My speech is available HERE
I went to Kobe last weekend to attend the 17th World Congress of the International Society for Prosthetics and Orthotics (ISPO). The four-day meeting, starting on October 5, brought together an estimated 5,000 professionals from some 90 countries primarily involved in the care of persons in need of prosthetic, orthotic, mobility, and assistive devices.
In my address to the opening session of ISPO’s first biennial meeting held in this country in 30 years, I said it was timely indeed that the congress was taking place in Japan, given that there is just a year to go until the 2020 Tokyo Paralympic Games.
“I am confident that the incredible performances of the Paralympians who are using Prosthetics and Orthotics (P&O) would move the hearts of all in astonishment and amazement,” I said, adding: “This will be a wonderful and empowering moment to unlock the unlimited potential of people with disabilities. It is every single one of you here, who are supporting all these Paralympians.”
The Nippon Foundation has supported persons with disabilities for more than 50 years. From the early 1990s, our efforts focused on Southeast Asia, where many people have lost limbs after coming into contact with landmines used in internal conflicts.
Recognizing a strong need to educate P&O professionals locally, The Nippon Foundation supported the establishment of schools in six countries−Cambodia, Thailand, Sri Lanka, Indonesia, the Philippines, and Myanmar.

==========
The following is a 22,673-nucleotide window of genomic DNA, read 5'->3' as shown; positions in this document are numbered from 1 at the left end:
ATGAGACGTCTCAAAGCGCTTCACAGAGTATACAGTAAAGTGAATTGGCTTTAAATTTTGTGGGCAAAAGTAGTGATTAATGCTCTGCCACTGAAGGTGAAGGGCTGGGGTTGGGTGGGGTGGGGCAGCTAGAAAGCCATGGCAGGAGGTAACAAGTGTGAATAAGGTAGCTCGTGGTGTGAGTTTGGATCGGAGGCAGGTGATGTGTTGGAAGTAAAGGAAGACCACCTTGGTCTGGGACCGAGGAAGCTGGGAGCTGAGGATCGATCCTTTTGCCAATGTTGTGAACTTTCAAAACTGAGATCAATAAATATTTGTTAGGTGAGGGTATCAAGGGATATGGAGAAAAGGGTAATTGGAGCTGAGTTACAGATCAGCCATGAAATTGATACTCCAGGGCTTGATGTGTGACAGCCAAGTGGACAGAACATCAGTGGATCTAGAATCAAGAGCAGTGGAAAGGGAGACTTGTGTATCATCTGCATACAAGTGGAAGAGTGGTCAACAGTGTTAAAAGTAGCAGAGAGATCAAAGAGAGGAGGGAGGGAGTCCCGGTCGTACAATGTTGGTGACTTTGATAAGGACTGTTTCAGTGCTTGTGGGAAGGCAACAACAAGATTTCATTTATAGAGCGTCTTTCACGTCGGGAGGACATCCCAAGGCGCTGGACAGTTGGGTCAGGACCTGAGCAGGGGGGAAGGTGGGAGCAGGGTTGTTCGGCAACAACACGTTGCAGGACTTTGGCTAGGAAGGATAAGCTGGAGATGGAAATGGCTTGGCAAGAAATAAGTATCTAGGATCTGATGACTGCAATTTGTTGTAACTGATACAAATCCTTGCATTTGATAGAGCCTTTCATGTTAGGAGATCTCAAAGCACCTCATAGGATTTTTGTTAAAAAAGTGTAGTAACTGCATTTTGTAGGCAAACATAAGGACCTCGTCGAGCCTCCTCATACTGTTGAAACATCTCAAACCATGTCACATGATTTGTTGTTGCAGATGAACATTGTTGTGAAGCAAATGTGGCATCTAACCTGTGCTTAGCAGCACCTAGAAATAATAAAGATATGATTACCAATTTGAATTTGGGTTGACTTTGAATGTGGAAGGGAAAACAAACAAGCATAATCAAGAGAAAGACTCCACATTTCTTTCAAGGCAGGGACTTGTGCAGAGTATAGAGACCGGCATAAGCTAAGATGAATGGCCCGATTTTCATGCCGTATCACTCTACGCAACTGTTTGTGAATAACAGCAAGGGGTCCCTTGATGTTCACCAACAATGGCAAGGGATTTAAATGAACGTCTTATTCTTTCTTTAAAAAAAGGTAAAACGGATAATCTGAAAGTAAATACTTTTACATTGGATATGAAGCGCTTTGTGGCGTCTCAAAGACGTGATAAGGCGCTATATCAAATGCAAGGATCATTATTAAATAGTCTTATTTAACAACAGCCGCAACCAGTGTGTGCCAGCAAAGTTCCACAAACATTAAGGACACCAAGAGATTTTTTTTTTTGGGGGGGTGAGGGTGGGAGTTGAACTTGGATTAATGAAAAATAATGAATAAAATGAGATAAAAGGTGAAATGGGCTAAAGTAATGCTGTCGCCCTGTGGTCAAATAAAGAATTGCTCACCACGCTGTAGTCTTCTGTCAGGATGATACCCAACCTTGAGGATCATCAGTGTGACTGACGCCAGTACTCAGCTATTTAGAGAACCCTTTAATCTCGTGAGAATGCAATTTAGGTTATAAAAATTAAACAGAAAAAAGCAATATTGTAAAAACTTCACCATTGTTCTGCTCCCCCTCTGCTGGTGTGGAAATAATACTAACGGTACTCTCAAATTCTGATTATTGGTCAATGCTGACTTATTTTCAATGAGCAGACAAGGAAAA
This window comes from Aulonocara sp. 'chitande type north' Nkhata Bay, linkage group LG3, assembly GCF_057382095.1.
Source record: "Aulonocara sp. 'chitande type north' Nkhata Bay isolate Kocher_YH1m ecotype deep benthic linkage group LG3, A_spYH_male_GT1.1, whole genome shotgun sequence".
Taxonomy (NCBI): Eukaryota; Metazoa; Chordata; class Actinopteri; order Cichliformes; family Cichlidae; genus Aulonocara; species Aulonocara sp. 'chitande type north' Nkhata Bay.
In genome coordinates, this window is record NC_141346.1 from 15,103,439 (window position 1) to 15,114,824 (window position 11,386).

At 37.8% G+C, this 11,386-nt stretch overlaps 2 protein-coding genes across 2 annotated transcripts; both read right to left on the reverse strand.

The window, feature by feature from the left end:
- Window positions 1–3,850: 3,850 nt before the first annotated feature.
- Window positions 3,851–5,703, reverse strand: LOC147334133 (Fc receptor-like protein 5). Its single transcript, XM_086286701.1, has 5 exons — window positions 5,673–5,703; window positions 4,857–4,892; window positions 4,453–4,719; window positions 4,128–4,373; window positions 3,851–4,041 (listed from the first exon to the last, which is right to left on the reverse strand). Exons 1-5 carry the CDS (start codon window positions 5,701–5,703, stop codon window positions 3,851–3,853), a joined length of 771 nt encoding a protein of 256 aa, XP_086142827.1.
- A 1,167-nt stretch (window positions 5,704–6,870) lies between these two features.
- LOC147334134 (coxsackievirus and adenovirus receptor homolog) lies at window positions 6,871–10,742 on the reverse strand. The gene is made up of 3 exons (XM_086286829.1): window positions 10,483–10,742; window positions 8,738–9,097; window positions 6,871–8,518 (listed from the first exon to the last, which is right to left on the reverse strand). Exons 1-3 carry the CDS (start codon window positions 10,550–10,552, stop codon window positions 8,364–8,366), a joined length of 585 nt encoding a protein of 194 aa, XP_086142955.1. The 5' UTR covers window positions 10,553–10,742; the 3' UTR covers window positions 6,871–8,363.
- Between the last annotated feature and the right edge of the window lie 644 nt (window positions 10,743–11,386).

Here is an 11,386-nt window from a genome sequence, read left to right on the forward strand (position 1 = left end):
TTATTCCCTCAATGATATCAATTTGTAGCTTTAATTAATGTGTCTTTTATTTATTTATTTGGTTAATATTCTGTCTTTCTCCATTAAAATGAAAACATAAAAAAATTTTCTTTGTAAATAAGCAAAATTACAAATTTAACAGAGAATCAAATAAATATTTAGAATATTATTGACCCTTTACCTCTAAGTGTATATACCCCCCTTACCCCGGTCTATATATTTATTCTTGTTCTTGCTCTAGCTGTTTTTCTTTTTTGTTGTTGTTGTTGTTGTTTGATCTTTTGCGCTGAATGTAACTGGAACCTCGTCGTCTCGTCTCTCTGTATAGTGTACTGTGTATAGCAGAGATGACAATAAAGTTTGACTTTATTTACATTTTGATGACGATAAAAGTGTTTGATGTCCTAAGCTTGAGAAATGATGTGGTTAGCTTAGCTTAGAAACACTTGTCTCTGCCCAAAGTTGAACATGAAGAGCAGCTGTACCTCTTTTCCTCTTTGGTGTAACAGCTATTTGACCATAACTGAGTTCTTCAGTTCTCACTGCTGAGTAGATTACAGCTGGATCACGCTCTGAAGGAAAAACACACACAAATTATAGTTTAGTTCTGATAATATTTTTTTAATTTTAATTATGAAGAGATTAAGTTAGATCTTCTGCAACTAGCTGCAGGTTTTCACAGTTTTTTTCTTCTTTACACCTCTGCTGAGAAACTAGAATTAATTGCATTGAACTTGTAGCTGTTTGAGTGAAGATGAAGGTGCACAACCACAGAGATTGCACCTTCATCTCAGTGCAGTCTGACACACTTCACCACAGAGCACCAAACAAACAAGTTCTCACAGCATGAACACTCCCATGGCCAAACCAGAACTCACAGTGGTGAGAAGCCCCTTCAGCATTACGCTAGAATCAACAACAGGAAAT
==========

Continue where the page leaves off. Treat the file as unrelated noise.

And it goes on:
In total, we have provided P&Os to over 500,000 people with our donations exceeding US$60 million.
I promised the audience in Kobe that The Nippon Foundation will continue supporting people with disabilities to be fully integrated into society.
While in the western Japanese port city, I also talked with Professor Friedbert Kohler, president of ISPO, and other dignitaries as well as representatives of the schools set up to educate P&O professionals that The Nippon Foundation supported in the six Southeast Asian countries. In addition, I inspected the state-of-the-art P&O devices on display at the conference hall.
An estimated 5,000 delegates from all over the world gathered for the congress, the first time it had been held in Japan for 30 years.
With Professor Friedbert Kohler, president of the International Society for Prosthetics and Orthotics (ISPO), in Kobe on October 5, 2019.
With representatives of schools to educate P&O professionals, which The Nippon Foundation supported in six Southeast Asian countries, in Kobe on October 5, 2019.
How About a Reunion of SMAP for 2020 Tokyo Paralympic Games? [2019年10月07日（Mon）]
In a previous blog on August 14, I suggested that Japanese television stations invite three former members of the iconic boy band SMAP back on their shows so that they can fully engage in activities to promote the 2020 Tokyo Paralympic Games.